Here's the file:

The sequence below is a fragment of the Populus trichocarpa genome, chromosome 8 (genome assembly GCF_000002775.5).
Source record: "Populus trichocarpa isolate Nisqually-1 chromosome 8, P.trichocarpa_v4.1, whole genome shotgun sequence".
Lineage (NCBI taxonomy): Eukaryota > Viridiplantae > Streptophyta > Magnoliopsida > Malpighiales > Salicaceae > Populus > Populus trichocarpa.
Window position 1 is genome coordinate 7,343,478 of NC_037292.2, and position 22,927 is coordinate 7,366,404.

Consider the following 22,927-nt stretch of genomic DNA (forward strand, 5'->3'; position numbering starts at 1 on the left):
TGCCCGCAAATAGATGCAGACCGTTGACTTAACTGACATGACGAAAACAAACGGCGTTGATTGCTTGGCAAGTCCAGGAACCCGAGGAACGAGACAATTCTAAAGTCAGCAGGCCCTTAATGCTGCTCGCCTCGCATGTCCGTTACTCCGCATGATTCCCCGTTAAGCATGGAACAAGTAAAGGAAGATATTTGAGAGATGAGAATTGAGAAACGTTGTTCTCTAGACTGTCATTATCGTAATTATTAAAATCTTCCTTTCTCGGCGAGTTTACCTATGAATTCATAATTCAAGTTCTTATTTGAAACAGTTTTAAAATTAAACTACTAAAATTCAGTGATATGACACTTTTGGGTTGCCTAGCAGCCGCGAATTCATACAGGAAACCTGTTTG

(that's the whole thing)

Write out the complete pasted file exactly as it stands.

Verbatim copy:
The sequence below is a fragment of the Populus trichocarpa genome, chromosome 8 (genome assembly GCF_000002775.5).
Source record: "Populus trichocarpa isolate Nisqually-1 chromosome 8, P.trichocarpa_v4.1, whole genome shotgun sequence".
Lineage (NCBI taxonomy): Eukaryota > Viridiplantae > Streptophyta > Magnoliopsida > Malpighiales > Salicaceae > Populus > Populus trichocarpa.
Window position 1 is genome coordinate 7,343,478 of NC_037292.2, and position 22,927 is coordinate 7,366,404.

Consider the following 22,927-nt stretch of genomic DNA (forward strand, 5'->3'; position numbering starts at 1 on the left):
TGCCCGCAAATAGATGCAGACCGTTGACTTAACTGACATGACGAAAACAAACGGCGTTGATTGCTTGGCAAGTCCAGGAACCCGAGGAACGAGACAATTCTAAAGTCAGCAGGCCCTTAATGCTGCTCGCCTCGCATGTCCGTTACTCCGCATGATTCCCCGTTAAGCATGGAACAAGTAAAGGAAGATATTTGAGAGATGAGAATTGAGAAACGTTGTTCTCTAGACTGTCATTATCGTAATTATTAAAATCTTCCTTTCTCGGCGAGTTTACCTATGAATTCATAATTCAAGTTCTTATTTGAAACAGTTTTAAAATTAAACTACTAAAATTCAGTGATATGACACTTTTGGGTTGCCTAGCAGCCGCGAATTCATACAGGAAACCTGTTTG